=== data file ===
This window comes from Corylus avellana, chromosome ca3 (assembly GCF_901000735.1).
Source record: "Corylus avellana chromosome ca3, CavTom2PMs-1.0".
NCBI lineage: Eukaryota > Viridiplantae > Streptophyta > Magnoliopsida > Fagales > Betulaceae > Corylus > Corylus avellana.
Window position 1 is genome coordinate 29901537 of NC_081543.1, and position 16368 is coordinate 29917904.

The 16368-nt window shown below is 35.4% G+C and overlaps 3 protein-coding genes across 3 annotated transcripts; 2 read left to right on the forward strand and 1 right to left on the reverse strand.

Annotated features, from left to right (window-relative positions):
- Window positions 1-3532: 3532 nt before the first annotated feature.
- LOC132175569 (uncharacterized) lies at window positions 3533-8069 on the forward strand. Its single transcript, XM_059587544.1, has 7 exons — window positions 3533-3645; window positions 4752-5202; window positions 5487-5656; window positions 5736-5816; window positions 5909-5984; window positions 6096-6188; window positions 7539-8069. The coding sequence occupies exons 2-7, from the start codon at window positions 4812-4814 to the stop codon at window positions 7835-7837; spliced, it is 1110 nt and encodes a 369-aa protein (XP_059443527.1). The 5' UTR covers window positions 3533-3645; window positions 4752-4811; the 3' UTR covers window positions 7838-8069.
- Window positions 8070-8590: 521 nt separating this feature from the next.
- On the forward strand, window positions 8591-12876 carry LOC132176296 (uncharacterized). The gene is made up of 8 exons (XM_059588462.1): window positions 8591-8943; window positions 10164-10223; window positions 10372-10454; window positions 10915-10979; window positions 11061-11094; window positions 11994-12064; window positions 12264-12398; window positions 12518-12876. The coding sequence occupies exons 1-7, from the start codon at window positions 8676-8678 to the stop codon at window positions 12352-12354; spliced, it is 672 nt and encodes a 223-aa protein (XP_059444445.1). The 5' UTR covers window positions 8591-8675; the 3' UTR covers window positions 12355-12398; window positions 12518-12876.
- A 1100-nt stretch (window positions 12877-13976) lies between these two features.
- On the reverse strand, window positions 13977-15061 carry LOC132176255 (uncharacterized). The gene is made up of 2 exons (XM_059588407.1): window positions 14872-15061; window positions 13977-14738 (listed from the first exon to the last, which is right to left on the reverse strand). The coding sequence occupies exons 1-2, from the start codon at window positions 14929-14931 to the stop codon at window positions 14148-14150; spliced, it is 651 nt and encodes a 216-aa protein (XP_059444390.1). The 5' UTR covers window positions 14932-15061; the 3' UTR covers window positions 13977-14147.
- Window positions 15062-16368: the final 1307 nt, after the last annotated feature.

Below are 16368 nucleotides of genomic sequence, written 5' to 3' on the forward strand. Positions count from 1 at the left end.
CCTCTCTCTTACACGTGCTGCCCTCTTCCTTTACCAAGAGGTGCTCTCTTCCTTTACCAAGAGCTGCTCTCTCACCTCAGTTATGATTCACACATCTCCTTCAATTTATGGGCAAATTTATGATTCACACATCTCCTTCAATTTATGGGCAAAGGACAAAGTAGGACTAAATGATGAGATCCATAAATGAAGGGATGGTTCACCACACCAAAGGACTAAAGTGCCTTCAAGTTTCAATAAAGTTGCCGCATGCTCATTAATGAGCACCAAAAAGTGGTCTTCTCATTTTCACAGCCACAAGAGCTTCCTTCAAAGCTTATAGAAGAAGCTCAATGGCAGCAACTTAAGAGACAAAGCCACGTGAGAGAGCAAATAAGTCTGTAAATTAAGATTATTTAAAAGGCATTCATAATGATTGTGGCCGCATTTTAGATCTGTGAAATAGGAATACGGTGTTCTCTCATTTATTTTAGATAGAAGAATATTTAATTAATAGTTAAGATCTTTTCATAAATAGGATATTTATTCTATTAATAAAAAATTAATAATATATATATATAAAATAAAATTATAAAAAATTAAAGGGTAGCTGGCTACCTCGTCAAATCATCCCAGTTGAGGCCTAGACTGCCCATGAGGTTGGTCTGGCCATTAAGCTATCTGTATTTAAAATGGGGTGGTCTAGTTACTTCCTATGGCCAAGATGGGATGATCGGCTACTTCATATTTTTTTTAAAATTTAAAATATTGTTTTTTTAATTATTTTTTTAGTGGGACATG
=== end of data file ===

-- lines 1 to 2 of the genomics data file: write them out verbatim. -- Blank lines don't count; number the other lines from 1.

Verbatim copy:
This window comes from Corylus avellana, chromosome ca3 (assembly GCF_901000735.1).
Source record: "Corylus avellana chromosome ca3, CavTom2PMs-1.0".